Released on the day after the Oscars, the “IT Sustainability Imperatives in Digital Media & Entertainment Business” survey says that only 24 percent of industry IT professionals rated the industry’s sustainability efforts thus far as worth of an “A” or “B.” Less than half of the more than 100 information technology (IT) professionals in digital media who responded could verify that their organizations had corporate sustainability initiatives.

The survey, which was jointly produced by the Think Eco-logical initiative and the Global Renewable Energy and Environmental Network (GREEN), found that the industry’s actions have not lived up to their understanding of the importance of managing an organization’s environmental footprint.

Nearly 90 percent of people surveyed said that having network servers that consider the environment is important. However, more than three-quarters said their IT departments were spending 10 percent or less of their budget on green initiatives.

The report did cite media & entertainment companies NBC, Apple, Sony, and Warner Brothers as having the best reputations for “Eco-Logical” practices.

George Skaff, the vice president of Marketing at Rackable Systems, which hosts the Think Ecological website, said greening digital media should also benefit the bottom line. “At the end of the day, [greening your IT] should not cost you more money,” he said. Skaff said that buying all new equipment isn’t needed either. Companies can use their existing infrastructure more wisely, such as improving the ways hardware is stacked and cooled.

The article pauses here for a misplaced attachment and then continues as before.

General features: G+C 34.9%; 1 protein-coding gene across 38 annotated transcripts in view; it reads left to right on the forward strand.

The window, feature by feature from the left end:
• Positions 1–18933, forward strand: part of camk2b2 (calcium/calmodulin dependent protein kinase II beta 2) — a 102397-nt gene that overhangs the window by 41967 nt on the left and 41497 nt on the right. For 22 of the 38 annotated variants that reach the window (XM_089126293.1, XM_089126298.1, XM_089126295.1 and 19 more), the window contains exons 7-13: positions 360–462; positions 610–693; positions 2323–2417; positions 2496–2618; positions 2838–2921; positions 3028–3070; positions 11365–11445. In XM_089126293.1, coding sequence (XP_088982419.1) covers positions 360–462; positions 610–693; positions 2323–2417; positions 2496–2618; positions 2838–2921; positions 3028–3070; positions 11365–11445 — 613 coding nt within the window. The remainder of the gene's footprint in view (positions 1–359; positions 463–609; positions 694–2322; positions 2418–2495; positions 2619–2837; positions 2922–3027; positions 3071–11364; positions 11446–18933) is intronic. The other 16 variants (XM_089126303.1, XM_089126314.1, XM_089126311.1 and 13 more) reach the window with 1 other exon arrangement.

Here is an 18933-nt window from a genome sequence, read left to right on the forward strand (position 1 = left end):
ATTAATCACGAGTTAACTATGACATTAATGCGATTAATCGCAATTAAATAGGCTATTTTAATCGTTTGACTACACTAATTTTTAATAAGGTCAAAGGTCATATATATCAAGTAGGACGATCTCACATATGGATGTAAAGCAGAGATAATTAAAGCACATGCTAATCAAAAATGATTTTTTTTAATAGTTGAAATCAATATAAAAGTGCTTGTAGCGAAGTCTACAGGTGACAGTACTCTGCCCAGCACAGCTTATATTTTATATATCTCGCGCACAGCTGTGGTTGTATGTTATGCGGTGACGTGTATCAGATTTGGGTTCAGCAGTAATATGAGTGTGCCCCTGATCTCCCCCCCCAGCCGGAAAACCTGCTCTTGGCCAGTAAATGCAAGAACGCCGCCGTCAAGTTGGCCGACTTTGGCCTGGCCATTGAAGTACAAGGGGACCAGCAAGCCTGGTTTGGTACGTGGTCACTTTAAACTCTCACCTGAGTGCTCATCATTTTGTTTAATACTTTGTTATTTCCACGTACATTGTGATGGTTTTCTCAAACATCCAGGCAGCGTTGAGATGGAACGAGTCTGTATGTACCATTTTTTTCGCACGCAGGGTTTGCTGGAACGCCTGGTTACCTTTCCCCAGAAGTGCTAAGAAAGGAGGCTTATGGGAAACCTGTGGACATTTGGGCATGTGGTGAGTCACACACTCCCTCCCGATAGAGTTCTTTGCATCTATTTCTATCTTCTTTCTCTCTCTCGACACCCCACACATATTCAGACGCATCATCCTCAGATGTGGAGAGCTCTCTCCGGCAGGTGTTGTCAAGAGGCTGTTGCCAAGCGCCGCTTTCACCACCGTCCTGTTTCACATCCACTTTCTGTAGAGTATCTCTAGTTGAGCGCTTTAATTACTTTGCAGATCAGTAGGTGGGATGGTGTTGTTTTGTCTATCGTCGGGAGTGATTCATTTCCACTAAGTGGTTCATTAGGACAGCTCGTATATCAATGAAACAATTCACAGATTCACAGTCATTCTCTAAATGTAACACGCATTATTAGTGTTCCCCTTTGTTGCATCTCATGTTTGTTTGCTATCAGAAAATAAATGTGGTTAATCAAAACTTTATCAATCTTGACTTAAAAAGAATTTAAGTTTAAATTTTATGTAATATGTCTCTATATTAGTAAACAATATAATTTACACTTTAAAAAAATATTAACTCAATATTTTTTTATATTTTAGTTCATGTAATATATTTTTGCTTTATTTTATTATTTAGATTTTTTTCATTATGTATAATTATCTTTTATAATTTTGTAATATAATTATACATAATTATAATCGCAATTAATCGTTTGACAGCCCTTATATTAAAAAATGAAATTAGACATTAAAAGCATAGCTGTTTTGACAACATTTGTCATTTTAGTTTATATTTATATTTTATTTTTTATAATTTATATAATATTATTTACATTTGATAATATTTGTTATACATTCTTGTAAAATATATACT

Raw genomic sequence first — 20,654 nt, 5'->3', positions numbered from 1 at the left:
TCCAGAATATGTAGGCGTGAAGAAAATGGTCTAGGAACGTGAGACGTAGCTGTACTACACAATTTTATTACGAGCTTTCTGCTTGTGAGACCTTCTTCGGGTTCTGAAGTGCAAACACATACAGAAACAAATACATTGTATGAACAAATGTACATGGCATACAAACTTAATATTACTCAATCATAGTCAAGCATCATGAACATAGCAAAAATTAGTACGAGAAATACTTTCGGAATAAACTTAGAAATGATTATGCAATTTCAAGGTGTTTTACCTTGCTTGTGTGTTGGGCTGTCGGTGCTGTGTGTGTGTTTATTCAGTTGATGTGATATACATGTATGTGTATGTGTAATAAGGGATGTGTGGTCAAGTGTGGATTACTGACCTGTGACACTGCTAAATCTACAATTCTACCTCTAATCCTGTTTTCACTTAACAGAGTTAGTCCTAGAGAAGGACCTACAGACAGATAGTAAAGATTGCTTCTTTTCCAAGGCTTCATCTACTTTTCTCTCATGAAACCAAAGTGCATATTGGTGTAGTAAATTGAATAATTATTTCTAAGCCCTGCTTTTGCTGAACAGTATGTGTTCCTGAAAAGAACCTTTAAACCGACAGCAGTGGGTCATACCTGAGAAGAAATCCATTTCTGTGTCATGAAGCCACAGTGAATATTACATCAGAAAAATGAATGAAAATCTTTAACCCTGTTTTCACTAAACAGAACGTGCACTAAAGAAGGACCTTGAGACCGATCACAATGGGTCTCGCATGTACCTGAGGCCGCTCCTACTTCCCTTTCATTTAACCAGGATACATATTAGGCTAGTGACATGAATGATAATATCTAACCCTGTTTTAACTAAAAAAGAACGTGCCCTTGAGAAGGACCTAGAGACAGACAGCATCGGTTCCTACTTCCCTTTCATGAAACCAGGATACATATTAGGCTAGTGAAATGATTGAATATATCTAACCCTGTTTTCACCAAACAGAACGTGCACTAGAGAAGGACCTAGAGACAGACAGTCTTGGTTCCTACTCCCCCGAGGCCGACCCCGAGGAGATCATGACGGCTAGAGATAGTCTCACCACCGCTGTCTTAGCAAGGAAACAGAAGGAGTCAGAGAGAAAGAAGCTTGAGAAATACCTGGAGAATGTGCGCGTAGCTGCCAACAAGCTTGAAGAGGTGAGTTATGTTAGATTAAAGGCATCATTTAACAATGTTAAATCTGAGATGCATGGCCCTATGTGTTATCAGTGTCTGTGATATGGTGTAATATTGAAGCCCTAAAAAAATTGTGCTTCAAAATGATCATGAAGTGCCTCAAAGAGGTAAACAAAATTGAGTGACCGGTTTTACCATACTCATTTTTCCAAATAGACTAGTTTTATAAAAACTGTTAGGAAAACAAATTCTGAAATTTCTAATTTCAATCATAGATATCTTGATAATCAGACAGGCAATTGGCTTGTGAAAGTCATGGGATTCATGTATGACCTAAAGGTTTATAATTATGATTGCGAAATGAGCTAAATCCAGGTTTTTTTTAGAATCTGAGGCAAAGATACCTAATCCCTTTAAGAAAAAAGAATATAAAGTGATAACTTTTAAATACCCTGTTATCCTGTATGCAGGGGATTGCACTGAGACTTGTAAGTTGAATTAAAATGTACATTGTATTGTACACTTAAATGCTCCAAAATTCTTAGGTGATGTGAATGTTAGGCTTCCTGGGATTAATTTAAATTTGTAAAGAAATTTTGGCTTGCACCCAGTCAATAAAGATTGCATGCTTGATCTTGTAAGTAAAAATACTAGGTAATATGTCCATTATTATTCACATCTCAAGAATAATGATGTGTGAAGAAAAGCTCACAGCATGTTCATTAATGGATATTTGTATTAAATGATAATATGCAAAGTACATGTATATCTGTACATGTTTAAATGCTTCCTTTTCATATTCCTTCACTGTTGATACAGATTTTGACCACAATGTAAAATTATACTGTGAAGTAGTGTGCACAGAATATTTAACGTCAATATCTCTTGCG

The digital media energy footprint is projected to grow faster than a blockbuster’s production budget in the coming years. Between 2005 and 2012, the digital storage capacity for the film and television is expected to grow tenfold, according to a study by analyst firm Coughlin Associates. This is in part due to the conversion of Hollywood’s archives from analog to digital, along with the creation of new online digital video streaming services.

The survey was created to spur conversation about the topic and to enable companies to share ideas and questions about how to become more energy efficient. Both GREEN, which is an interest group of the Business Performance Management (BPM) Forum, and Think Eco-logical will work with their members and advisory boards to encourage the adoption of clean energy and sustainability solutions. “The next phase is to communicate directly with [participating] organizations and provide them with the means to push the agenda, including materials, content, and the means to communicate the message,” said GREEN director Derek Kober.

Kober said GREEN will conduct webinars on subjects such as how to make the business case for greening IT and how to get started with a corporate sustainability initiative. He hopes that survey’s findings will prompt discussion and a grass roots movement where people will blog about what they are doing to address their environmental impact.

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Filed under Digital Media, EcoConsulting, EcoMedia, Green Blog Network, Green IT, Greening Hollywood, Paige Donner, Think Ecological, Tinseltown, Warner Bros.